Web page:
importance of family history
of us know that we can thank our parents' genes for much of what
we are. DNA—the road map of human life—determines how
tall we grow, the color of our hair (not to mention whether it
will fall out) and even how long we're likely to live.
But inheritance isn't so much a dead-end street as it is
a road with many forks. We don't have to accept our fate
blindly. In fact, if we read our genealogy
carefully—learning about our genetic weaknesses—we can see trouble
coming and choose a route that heads it off at the pass.
A prime example in my practice is prostate cancer. In the last year, studies
at Johns Hopkins University have shown that a man whose father has had prostate
cancer is at 2-1/2 times the risk for developing the disease himself. And if
both his father and his grandfather had it, the risk jumps to 9 times. Put
another way, if your father or grandfather had prostate cancer before age 55,
your risk of getting it is 50 percent.
good about knowing you're likely to get prostate cancer? Simple.
It's far better than not knowing you do have it.
Prostate cancer, like most malignancies, grows fairly slowly, and it
can be cured entirely if detected early. With an annual digital rectal
exam after 40 and regular blood tests after 50, most prostate cancers
can be detected before it's too late.
Likewise, though many forms of diabetes run in families, a diabetic
dad is no death sentence. Recent research has shown that lifestyle
changes such as a low-fat diet and regular exercise can help both head
off diabetes and also control it without insulin.
Of the other diseases with known or suspected familial links, most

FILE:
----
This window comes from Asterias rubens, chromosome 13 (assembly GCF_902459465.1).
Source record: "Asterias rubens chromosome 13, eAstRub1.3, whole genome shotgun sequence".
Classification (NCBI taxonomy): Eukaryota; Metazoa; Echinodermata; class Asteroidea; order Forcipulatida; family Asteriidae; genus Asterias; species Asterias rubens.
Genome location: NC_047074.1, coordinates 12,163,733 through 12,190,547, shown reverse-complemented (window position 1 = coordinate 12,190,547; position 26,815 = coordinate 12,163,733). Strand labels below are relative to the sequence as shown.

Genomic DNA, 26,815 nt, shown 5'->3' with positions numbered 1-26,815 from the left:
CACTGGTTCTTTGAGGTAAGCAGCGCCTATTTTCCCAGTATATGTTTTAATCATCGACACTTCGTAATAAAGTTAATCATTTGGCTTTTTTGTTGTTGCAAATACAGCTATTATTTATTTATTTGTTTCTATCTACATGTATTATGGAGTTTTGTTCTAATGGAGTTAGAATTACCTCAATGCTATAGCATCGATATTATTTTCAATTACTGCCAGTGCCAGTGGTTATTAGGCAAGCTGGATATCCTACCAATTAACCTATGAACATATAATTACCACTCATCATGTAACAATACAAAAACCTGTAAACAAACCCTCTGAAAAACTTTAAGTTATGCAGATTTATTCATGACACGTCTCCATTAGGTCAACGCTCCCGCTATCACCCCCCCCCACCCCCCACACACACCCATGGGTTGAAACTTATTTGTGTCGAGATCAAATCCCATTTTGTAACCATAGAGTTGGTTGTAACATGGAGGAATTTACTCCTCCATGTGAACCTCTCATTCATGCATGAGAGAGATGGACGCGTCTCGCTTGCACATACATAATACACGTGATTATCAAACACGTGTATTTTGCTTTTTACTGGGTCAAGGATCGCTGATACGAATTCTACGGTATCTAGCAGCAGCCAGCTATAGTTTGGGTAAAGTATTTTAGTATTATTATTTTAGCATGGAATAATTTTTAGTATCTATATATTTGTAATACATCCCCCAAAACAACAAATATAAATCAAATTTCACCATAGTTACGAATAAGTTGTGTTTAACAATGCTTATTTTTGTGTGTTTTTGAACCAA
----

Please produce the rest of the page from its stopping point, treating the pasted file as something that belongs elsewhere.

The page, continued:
of them are either preventable, curable (with early detection) or both.
It pays to know your genetic road map and take a few simple steps to
avoid road hazards.
Susceptibility to most colo-rectal cancers, for example, is thought
to be passed on genetically, but a healthful lifestyle and early detection
can help disarm this killer. A low-fat, high-fiber diet has been shown
in numerous studies to reduce the risk, and regular colonoscopy (visual
examination of the colon with a flexible instrument) can catch polyps
(precancerous growths) before they become cancers.
The importance of diet and exercise in protecting you from inheritable
circulatory disorders such as heart disease, high blood pressure, high
cholesterol and stroke should be no secret. And I shouldn't even have
to mention smoking.
But you may not have known that vulnerability to some forms of skin
cancer can be passed from generation to generation. If you have a parent
or grandparent who's had skin cancer, be extra diligent with your sunscreen
and exam your skin once a month for discoloration, roughness or persistent
I applaud the enthusiasm for genealogy that we've seen over the last
decade or two. But we need to know more about our roots than just birthdays,
migrations and notable achievements.
Talk to your parents, grandparents and other relatives about what ailed
your ancestors. Press them to be specific. (Prostate problems, for
example, are different from prostate cancer.) And check death certificates
for causes. Over the years, medicine has become much more precise and
terminology has changed, but your doctor can help you sort out what's
Keep a record of what you discover about your predecessor's health,
so that medical history becomes a part of your family tree. Genetic
heritage is a vital part of the legacy your forebears left you. Be
sure you make the most of it.
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